The ship felt different, too. Cleaner, but older. The scars of the battle which had nearly consumed it had been erased. Most of them, anyway: I thought that I remembered firing the grenade which had buckled the armor plating in the hallway outside the room where I awoke. The dent was still there, if you looked close enough. Painted over and smoothed out, but still there.

When it turned out that Durandal had brought me here, instead of leaving me to be the hero on Tau Ceti like I deserved, I wasn't surprised. Durandal was the rogue personality construct who had been the brains behind the defense of the colony ship Marathon. I'd been the brawn. Durandal had always been unpredictable, even when he was just opening doors and managing food processors three hundred years ago on Mars. Together we had fought off the Pfhor invasion of Tau Ceti. I don't think a single one of the three-eyed creatures survived, but we'd taken their ship.

Now Durandal said that we were in the Galactic Core, thousands of light-years from Tau Ceti or Earth, and that seventeen years had passed since we left Tau Ceti. He had ignored my questions, mostly, telling me that I wouldn't have wanted to stay on Tau Ceti anyway.

Seventeen years in an alien stasis chamber, in a space a little too tall and too thin for human comfort, unconscious and dreamless within a few degrees of absolute zero. Seventeen years, while Durandal had raced about the galactic core in a stolen Pfhor attack ship. He's probably right when he said those years were boring, but nobody asked me what I wanted.

Now he says there's fighting to be done, and that I've got fifteen minutes to prepare for transport down to the planet. I guess I'll figure things out as I go along. Just like last time.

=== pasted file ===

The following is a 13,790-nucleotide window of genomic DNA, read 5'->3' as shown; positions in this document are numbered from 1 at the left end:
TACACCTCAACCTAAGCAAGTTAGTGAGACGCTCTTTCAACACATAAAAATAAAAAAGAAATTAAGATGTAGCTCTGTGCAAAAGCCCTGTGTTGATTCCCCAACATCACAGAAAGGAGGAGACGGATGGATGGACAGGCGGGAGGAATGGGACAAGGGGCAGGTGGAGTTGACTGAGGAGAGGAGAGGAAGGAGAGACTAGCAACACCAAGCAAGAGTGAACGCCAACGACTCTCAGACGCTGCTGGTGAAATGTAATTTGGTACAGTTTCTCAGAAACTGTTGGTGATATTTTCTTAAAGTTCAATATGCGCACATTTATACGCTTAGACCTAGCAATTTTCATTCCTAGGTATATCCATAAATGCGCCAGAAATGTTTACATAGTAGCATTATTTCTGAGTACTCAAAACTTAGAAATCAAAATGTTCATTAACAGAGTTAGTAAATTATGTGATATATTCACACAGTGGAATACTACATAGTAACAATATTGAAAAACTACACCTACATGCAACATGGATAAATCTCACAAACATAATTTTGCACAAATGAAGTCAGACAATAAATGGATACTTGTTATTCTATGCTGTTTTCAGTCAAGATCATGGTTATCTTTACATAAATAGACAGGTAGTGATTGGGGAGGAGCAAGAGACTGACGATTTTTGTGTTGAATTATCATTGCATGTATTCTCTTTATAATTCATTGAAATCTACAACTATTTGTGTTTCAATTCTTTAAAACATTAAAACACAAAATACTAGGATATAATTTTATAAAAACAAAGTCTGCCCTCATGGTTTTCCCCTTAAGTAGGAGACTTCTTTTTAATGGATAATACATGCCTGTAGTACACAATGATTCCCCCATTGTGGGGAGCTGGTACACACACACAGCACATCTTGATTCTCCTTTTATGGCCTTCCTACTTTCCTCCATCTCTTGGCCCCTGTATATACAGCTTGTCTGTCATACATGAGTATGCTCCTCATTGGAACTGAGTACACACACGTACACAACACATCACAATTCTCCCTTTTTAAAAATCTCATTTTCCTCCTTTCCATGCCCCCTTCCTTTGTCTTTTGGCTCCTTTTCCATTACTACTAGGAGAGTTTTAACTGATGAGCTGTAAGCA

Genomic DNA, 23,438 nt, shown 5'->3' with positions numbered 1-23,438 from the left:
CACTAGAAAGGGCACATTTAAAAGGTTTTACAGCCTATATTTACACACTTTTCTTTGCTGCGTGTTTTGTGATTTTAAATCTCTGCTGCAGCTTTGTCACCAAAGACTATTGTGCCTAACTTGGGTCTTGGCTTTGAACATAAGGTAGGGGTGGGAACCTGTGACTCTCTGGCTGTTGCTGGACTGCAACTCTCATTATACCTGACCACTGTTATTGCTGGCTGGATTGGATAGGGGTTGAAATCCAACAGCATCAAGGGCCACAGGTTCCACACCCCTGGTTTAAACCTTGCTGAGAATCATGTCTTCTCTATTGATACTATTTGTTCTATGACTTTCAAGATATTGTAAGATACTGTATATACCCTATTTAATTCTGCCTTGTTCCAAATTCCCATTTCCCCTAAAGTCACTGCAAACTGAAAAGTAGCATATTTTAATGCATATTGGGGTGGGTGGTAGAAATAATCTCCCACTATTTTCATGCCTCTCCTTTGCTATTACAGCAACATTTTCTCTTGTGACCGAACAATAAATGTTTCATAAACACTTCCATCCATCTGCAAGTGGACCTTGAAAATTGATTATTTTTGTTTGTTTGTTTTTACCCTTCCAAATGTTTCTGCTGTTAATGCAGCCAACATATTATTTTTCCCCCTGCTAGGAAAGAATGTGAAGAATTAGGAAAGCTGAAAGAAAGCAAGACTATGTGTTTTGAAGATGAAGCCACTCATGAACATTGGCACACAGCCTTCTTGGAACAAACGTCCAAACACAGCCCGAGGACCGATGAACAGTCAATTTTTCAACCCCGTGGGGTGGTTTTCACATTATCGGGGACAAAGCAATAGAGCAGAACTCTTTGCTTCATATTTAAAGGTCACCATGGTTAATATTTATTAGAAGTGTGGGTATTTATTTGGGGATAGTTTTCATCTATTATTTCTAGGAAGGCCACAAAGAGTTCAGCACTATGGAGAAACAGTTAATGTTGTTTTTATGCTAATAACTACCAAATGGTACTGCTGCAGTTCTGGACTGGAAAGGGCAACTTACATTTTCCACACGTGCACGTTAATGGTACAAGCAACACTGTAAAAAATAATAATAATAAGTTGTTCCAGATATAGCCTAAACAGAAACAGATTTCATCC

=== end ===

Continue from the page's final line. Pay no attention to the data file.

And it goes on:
Additional manual text...

These sections have been included because they add further details to the story

Page 3

You survived the assault of thousands of Pfhor warriors on the starship Marathon, and reasoned your way past deck after deck of traps and obstacles-not easy things to do. Now the hero of Tau Ceti and a living legend, you might think the Pfhor and their minions hold no more terrors for you.

Page 13

In Marathon 2: Durandal, you are the willing minion of the rogue computer persona, Durandal. The root of your loyalty is a mystery, but none of Durandal's orders are challenged. Durandal has brought you to the homeworld of an alien race (the S'pht). It is Durandal's intention to discover the secrets of the S'pht and prepare humanity for its inevitable confrontation with the Pfhor...

Page 16

WSTE-M5 Combat Shotgun
While going through some data I appropriated from the Marathon (looking for design notes, of course) I stumbled across a reference to a weapon used by Imperialist forces against the inserectionists during the Ares Raid; July 14, 2444. (Never heard of it? I'm not surprised!) Many years of loving craftmanship went into the design and construction of this brutal tool of mayhem, I hope you can appreciate that. I won't waste my time trying to explain the loading mechanism to you - your primitive mind could never grasp its complex nature.

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Last updated Jan 19, 1995